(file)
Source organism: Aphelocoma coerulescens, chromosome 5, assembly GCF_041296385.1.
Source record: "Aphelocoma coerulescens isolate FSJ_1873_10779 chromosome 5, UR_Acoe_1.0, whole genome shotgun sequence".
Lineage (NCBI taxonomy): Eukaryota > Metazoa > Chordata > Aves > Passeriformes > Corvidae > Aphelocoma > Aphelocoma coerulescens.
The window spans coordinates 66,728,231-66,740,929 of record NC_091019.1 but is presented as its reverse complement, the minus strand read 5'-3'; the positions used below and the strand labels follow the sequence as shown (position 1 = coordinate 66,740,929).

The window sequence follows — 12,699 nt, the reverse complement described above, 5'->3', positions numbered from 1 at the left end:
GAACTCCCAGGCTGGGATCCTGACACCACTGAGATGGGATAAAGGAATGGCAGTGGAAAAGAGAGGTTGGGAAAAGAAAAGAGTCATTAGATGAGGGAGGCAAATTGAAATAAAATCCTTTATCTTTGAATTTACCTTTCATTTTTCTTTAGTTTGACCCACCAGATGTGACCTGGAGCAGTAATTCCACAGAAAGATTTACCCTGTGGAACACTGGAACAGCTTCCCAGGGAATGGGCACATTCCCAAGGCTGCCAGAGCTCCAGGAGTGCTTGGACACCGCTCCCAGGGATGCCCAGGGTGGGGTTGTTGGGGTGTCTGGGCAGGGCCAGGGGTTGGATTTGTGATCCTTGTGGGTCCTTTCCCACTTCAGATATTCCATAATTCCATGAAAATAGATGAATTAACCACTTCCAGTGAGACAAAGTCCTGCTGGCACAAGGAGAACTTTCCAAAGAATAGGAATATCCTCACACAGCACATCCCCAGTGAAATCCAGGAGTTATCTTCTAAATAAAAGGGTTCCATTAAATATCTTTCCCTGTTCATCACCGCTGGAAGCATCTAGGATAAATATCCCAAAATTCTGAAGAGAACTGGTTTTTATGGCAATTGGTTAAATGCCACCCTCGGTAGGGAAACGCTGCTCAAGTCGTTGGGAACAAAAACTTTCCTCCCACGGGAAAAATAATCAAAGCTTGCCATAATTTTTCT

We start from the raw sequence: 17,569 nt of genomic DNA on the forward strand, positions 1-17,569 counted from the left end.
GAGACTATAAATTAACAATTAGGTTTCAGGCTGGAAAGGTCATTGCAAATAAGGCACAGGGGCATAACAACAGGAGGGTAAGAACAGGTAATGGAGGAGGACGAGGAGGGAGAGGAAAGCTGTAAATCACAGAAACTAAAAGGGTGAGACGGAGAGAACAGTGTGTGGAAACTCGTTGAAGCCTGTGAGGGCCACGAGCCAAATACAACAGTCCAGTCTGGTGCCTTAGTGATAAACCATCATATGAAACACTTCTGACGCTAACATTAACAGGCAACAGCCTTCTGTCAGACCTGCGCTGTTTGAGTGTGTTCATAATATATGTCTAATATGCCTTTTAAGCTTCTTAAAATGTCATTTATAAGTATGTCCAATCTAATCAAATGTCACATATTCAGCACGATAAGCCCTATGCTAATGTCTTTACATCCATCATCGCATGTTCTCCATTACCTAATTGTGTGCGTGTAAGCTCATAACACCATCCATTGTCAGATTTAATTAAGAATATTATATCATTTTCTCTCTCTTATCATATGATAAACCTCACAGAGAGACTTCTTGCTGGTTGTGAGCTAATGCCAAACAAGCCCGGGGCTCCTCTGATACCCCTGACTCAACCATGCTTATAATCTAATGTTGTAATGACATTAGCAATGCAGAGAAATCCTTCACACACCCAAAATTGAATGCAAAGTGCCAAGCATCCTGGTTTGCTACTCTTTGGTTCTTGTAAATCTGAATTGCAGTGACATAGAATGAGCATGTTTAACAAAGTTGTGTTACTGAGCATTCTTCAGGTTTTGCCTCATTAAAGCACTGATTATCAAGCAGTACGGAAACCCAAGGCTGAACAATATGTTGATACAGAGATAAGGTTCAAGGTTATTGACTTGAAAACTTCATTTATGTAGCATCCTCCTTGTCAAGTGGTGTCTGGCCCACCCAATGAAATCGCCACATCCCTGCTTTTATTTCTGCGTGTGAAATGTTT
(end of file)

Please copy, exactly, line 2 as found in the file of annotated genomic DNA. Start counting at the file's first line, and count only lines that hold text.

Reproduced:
Source record: "Aphelocoma coerulescens isolate FSJ_1873_10779 chromosome 5, UR_Acoe_1.0, whole genome shotgun sequence".